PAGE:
Business as usual for Kingston Wharves

Business as usual for Kingston Wharves

BY ABBION ROBINSON
Business reporter
robinsona@jamaicaobserver.com

Sunday, March 15, 2020

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Despite the global outbreak of the novel coronavirus (COVID-19), and eight confirmed cases in the country (up to Friday morning), Kingston Wharves Limited (KWL) CEO Mark Williams says the company will not break stride in its planned stages of development.

“We're not postponing the investment plans that we have. We're doing major work in preparing the terminal for expansion and we have just completed a drainage project in excess of $100 million; we also did an international tender for improvement of one of our water berths. While we're cautiously optimistic, our job is to provide solutions for the country and for the region,” Williams told the Jamaica Observer.

“We can't bury our heads in the sand — it's here. From the shipping industry we have seen many storms and we'll ride this one out. I think we're prepared, and the Government is doing as much as it can with the resources that they have. We just need to be very calm and plan and execute said plan very carefully,” he continued.

According to him, KWL enjoys a robust business model and is not dependent on the container aspect of the business, which makes up for only about 35 per cent of the company.

“As it relates to our business, based on the diversity of our cargo type, we're in a good place — the domestic numbers for containers are up for KWL. Unlike our sister terminal [Kingston Freeport Terminal Ltd], we have no direct service from China. We have trans-shipment vessels passing through China on their way to Kingston and that transit is 30 days, so the effect of the virus would have passed,” he maintained.

The 340,000-square feet multipurpose port terminal operator also trans-ships motor vehicles, grains, lumber and steel.

“95 per cent of cars do not come in containers — they're on specialised car vessels. We did 120,000 motor vehicles moves in 2019 and the majority of that is trans-shipment — it's not for the local market. We trans-ship motor vehicles to 25 countries every month,” Williams revealed.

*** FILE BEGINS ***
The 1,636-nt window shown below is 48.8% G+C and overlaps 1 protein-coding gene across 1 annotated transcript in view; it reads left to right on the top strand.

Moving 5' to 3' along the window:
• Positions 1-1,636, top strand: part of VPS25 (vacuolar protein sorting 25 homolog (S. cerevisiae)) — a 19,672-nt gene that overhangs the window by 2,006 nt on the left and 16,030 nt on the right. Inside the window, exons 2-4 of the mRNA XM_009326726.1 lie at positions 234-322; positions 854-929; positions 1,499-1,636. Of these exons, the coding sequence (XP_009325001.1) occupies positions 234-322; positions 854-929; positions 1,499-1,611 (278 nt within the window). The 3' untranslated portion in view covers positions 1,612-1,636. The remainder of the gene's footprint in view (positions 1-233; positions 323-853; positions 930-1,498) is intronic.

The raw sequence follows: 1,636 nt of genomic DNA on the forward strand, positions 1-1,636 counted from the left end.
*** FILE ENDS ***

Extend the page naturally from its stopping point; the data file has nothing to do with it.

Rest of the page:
KWL achieved a net profit of $2.6 billion for the financial year ended December 31, 2019, while annual operating revenue for its terminal operations division amounted to $6.36 billion, due to the increased motor vehicle shipments and handling services for local and regional markets as well as strong growth in bulk and break bulk cargo serviced at the port.

DISASTER PLAN ACTIVATED

In its preparation for COVID-19, KWL has also activated its work-from-home initiative for non-core staff, with 20 per cent now working from home. This includes staff in the finance, customer service, planning for vessel activities, and operations departments.

“KWL is the terminal for disaster recovery for Jamaica — we are used to being prepared for disaster. The staff is fully aware for dealing with protocols like this and we have sent out information to our business partners. We have also asked customers to utilise the electronic platform and refrain from coming to the wharves if they do not need to,” Williams asserted.

This initiative he said, does not pose an additional cost to the company.

“The initial cost is capital expenditure — just laptops, computers, which will depreciate over three years depending on the business model. There's really no additional cost, in fact we're saving on electricity and water usage,” he stated.

“We're looking at having a set of staff probably working two days — so Monday and Tuesday, and another set comes in Wednesday and Thursday, and so on, so that if someone is exposed to the virus we will be able to keep that exposure to a fixed number of people. Rather than shutting down the entire port, we would just isolate those who have worked on whichever two days.”


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